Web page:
“It’s amazing how many there are when you start looking and you can see them running through the rain water and that’s all going into the ocean,” he said. “It’s not good for the environment and, I think, it just kind of adds to a healthy culture when people are involved and having fun cleaning things up.”

In an email to the Westerly news after the event, Woodbury wrote that she estimated around 4,000 butts were picked up during the event, which will be sent to Terracycle to be recycled.

“We have some pretty outstanding community spirit in this town, this event in particular showcased this. Even on an extremely rainy Friday afternoon, people came together to restore the streets of Tofino from cigarette butt litter. In Tofino, community togetherness is galvanized by our love for this place; for the ecosystems that make our existence here possible,” she wrote.

“This event also cleaned the streets of butts, which was timely as we conducted the pick up in a down pour, right before the butts would be washed down the storm drains. Ideally, this event will direct more attention to the issue of cigarette butt pollution, so that we can continue lowering the amount of butts polluting the Pacific Rim.”

She added that, through Surfrider’s Hold On To Your Butt campaign, roughly 60 cigarette butt cannisters have been installed in Tofino and Ucluelet since 2017, which have led to about 200,000 cigarette butts being recycled by Terracycle.

READ MORE: Surfrider tackles cigarette pollution in Tofino and Ucluelet

READ MORE: Surfrider Pacific Rim sets up shop at Ecolodge in Tofino Botanical Gardens

READ MORE: Surfrider brings pen recycling program to Tofino and Ucluelet

Get local stories you won't find anywhere else right to your inbox.
Sign up here

Just Posted

Local First Nations pro-active in dealing with COVID-19

“We are in it for the long haul.”

COLUMN: Gardening is balm for your soul

Some expert tips to help build your green-thumb this year

COVID-19: Stepping away from the ordinary

Freelance writer Marcie Callewaert talks about her self-isolation in Ahousaht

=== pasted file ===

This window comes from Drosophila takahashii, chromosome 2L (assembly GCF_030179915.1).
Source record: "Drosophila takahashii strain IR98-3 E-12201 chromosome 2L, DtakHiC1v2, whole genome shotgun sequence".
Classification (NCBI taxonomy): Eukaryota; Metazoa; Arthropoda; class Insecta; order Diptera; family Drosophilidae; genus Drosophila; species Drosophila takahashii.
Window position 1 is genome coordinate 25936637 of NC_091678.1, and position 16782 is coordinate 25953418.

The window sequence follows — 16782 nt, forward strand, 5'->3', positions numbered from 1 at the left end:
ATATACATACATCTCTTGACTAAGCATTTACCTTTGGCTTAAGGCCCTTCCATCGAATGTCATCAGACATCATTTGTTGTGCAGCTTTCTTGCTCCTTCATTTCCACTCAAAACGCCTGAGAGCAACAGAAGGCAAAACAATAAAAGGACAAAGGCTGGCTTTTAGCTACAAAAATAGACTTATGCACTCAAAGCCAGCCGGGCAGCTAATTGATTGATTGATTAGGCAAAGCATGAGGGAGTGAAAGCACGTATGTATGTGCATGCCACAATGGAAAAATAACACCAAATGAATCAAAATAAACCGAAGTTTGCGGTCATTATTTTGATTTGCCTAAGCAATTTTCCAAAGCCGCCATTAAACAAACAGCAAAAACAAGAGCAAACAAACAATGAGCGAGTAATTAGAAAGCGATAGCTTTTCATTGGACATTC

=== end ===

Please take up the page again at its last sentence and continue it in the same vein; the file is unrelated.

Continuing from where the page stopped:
Tofino-Ucluelet choir conductor launches singing contest

“What motivates me is making my community happy.”

Vancouver Island farmers demand on-site slaughter

COVID-19 pandemic puts supply chains at risk, says group

First Nations, remote communities need special attention in pandemic, Freeland says

Health-care workers, seniors, Indigenous Peoples some of people most at risk, health officials say

Fake test kits and other COVID online scams play on public anxiety: fraud centre

Vancouver has seen a spike in commercial property crimes, with offices and stores empty because of COVID-19

Canada’s 75% wage subsidy is coming, but not for several weeks: finance minister

Subsidy will cost Canada $71 billion, but push down cost of emergency benefit, Morneau said

Feds amplify stay-home message as cost of financial aid to Canadians mounts

Liberals have unveiled around $200B in direct financial aid and tax deferrals

‘We will get through this’: B.C. sees new COVID-19 death, but 57% have recovered

A total of 1,066 people have tested positive for the novel coronavirus

World COVID-19 update: Six million U.S. jobless claims; Russia sends medical aid to U.S.

Comprehensive update with COVID-19 news from around the world

Couple celebrates 61st anniversary through Vancouver Island seniors’ home window

Frank and Rena Phillips marked occasion at Nanaimo Seniors Village this week while social distancing

A look at some of the B.C. inventors creating life-saving tools in fight against COVID-19

Groups across B.C. are working together to create what they hope will help people affected by the pandemic

Association launches French-language games, online tools for families learning at home

Games, culture and vocabulary included in new virtual resources

Most Read